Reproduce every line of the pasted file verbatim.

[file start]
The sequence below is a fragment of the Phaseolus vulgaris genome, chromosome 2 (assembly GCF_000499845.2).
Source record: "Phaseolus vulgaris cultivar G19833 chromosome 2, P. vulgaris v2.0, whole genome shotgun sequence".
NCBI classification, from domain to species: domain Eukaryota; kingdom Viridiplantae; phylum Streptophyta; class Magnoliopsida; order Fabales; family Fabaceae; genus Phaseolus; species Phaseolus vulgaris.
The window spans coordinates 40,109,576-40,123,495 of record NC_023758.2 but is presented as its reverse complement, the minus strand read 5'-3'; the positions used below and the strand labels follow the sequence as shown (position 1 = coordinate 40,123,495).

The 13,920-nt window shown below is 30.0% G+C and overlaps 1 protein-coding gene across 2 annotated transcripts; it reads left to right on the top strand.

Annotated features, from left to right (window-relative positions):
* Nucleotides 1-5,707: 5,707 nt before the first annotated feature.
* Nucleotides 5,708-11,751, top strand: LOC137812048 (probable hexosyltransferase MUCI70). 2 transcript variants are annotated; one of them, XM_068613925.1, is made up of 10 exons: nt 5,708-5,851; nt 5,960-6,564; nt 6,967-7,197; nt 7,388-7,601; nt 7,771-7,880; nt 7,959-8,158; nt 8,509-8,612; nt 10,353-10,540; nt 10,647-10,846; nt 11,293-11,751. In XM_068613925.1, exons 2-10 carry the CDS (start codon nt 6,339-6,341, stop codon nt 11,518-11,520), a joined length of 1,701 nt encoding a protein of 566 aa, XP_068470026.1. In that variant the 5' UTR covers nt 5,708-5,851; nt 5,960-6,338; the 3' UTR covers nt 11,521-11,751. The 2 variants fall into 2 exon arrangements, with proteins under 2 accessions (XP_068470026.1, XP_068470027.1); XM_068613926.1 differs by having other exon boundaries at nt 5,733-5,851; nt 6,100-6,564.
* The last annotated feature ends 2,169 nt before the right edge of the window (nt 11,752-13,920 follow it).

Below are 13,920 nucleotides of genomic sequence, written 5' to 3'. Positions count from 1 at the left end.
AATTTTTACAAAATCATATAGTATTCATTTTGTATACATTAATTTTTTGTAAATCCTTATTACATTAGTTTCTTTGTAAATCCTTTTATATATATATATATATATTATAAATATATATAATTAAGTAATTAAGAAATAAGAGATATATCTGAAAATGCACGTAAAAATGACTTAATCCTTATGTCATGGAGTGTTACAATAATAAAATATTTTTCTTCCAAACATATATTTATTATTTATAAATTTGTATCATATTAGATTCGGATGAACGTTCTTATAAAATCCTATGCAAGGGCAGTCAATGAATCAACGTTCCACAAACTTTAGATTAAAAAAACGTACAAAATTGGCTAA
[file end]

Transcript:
The sequence below is a fragment of the Phaseolus vulgaris genome, chromosome 2 (assembly GCF_000499845.2).
Source record: "Phaseolus vulgaris cultivar G19833 chromosome 2, P. vulgaris v2.0, whole genome shotgun sequence".
NCBI classification, from domain to species: domain Eukaryota; kingdom Viridiplantae; phylum Streptophyta; class Magnoliopsida; order Fabales; family Fabaceae; genus Phaseolus; species Phaseolus vulgaris.
The window spans coordinates 40,109,576-40,123,495 of record NC_023758.2 but is presented as its reverse complement, the minus strand read 5'-3'; the positions used below and the strand labels follow the sequence as shown (position 1 = coordinate 40,123,495).

The 13,920-nt window shown below is 30.0% G+C and overlaps 1 protein-coding gene across 2 annotated transcripts; it reads left to right on the top strand.

Annotated features, from left to right (window-relative positions):
* Nucleotides 1-5,707: 5,707 nt before the first annotated feature.
* Nucleotides 5,708-11,751, top strand: LOC137812048 (probable hexosyltransferase MUCI70). 2 transcript variants are annotated; one of them, XM_068613925.1, is made up of 10 exons: nt 5,708-5,851; nt 5,960-6,564; nt 6,967-7,197; nt 7,388-7,601; nt 7,771-7,880; nt 7,959-8,158; nt 8,509-8,612; nt 10,353-10,540; nt 10,647-10,846; nt 11,293-11,751. In XM_068613925.1, exons 2-10 carry the CDS (start codon nt 6,339-6,341, stop codon nt 11,518-11,520), a joined length of 1,701 nt encoding a protein of 566 aa, XP_068470026.1. In that variant the 5' UTR covers nt 5,708-5,851; nt 5,960-6,338; the 3' UTR covers nt 11,521-11,751. The 2 variants fall into 2 exon arrangements, with proteins under 2 accessions (XP_068470026.1, XP_068470027.1); XM_068613926.1 differs by having other exon boundaries at nt 5,733-5,851; nt 6,100-6,564.
* The last annotated feature ends 2,169 nt before the right edge of the window (nt 11,752-13,920 follow it).

Below are 13,920 nucleotides of genomic sequence, written 5' to 3'. Positions count from 1 at the left end.
AATTTTTACAAAATCATATAGTATTCATTTTGTATACATTAATTTTTTGTAAATCCTTATTACATTAGTTTCTTTGTAAATCCTTTTATATATATATATATATATTATAAATATATATAATTAAGTAATTAAGAAATAAGAGATATATCTGAAAATGCACGTAAAAATGACTTAATCCTTATGTCATGGAGTGTTACAATAATAAAATATTTTTCTTCCAAACATATATTTATTATTTATAAATTTGTATCATATTAGATTCGGATGAACGTTCTTATAAAATCCTATGCAAGGGCAGTCAATGAATCAACGTTCCACAAACTTTAGATTAAAAAAACGTACAAAATTGGCTAA